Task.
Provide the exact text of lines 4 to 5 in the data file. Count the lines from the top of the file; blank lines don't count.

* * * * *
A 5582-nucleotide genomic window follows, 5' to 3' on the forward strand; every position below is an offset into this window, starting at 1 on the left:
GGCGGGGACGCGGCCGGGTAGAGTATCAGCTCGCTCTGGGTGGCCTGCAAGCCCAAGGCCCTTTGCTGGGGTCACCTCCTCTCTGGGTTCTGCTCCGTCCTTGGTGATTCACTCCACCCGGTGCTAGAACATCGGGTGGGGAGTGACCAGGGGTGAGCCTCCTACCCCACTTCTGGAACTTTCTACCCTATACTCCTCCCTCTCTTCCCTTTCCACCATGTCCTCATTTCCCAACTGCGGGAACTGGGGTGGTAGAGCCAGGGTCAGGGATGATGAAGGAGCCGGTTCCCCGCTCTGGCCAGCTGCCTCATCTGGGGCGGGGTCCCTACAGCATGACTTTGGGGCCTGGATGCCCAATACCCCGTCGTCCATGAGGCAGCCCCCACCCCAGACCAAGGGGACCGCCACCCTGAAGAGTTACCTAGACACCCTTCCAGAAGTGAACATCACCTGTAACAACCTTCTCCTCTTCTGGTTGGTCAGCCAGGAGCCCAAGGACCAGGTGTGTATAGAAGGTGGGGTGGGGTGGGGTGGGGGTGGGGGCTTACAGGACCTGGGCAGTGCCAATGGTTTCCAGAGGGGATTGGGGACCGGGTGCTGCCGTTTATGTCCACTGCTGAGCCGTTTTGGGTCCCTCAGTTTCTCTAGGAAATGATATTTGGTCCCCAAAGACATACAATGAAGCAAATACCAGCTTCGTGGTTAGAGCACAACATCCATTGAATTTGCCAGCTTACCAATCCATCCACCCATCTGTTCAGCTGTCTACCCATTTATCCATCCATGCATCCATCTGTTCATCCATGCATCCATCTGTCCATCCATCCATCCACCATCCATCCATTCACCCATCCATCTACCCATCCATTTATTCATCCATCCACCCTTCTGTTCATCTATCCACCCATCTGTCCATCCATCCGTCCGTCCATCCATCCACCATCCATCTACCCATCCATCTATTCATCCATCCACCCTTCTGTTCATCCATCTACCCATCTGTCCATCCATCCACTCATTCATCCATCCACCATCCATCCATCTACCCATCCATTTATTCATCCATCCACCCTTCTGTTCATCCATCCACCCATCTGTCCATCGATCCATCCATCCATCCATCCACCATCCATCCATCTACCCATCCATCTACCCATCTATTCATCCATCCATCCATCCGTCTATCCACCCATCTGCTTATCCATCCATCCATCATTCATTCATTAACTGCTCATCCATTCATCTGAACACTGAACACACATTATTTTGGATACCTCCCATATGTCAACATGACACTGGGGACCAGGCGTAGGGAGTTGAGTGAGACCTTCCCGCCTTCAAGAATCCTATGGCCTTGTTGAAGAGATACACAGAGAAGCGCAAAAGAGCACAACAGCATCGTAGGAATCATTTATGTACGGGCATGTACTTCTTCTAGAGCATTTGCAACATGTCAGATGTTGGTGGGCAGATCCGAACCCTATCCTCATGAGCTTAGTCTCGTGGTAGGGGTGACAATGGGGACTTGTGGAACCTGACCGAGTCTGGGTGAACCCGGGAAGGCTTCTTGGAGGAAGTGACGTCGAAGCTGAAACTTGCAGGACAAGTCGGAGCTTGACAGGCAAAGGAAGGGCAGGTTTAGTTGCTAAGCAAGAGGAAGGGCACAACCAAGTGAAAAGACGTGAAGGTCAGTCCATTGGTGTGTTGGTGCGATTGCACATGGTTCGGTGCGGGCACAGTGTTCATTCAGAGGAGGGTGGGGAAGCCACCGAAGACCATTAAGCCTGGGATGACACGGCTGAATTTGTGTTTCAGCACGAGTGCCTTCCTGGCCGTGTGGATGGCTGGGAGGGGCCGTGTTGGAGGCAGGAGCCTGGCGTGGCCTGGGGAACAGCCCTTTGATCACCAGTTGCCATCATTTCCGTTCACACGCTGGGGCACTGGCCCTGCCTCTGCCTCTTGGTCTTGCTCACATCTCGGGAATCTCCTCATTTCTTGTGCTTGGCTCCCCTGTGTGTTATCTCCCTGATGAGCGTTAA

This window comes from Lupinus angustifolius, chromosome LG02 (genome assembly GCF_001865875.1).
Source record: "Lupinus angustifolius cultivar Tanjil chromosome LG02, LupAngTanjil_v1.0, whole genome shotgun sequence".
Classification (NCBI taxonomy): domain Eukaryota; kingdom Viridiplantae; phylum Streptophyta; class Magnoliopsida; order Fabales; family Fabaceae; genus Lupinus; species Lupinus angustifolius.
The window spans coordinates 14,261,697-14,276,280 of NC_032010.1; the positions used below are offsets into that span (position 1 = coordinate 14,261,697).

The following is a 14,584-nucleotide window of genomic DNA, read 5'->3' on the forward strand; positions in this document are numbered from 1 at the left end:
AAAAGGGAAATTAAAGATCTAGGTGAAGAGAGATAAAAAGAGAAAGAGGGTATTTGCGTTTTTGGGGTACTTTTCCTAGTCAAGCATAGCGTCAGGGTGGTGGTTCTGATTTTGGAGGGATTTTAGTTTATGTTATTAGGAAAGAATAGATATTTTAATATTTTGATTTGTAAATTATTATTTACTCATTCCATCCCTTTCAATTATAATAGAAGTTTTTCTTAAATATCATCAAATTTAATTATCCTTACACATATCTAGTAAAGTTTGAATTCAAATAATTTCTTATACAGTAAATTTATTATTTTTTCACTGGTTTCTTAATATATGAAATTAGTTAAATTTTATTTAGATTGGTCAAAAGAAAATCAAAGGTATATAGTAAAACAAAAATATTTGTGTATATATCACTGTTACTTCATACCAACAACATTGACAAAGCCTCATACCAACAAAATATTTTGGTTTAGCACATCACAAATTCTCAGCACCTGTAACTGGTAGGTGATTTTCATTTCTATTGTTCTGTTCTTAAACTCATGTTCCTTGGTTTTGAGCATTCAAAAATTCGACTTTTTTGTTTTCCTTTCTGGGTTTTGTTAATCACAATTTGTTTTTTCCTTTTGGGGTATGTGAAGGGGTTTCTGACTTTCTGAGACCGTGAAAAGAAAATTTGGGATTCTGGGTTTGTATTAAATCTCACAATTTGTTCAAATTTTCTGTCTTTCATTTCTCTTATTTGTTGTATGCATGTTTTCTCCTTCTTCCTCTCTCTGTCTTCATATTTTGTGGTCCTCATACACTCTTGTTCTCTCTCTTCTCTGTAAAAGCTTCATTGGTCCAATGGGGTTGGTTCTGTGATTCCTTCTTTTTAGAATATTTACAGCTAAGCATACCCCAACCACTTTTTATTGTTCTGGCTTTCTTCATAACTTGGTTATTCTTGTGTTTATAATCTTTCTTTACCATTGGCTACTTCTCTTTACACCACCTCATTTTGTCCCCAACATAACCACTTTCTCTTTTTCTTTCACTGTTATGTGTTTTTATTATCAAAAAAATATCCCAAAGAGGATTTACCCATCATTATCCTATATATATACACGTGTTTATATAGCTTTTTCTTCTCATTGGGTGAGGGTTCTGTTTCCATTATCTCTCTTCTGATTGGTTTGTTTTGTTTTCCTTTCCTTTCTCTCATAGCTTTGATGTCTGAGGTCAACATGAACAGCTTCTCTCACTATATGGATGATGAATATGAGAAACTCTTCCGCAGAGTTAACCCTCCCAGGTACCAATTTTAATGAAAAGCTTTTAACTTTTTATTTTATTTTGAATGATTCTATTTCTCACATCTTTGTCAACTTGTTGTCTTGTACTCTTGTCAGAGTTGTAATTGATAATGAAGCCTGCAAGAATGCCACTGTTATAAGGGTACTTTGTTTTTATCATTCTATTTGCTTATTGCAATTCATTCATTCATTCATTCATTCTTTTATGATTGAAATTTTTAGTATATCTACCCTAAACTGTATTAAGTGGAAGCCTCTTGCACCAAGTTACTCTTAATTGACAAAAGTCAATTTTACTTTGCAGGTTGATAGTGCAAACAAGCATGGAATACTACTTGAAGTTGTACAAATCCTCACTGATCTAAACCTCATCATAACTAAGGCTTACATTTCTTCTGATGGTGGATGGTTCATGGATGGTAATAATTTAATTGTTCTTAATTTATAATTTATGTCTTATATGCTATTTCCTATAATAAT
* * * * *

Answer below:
Source record: "Lupinus angustifolius cultivar Tanjil chromosome LG02, LupAngTanjil_v1.0, whole genome shotgun sequence".
Classification (NCBI taxonomy): domain Eukaryota; kingdom Viridiplantae; phylum Streptophyta; class Magnoliopsida; order Fabales; family Fabaceae; genus Lupinus; species Lupinus angustifolius.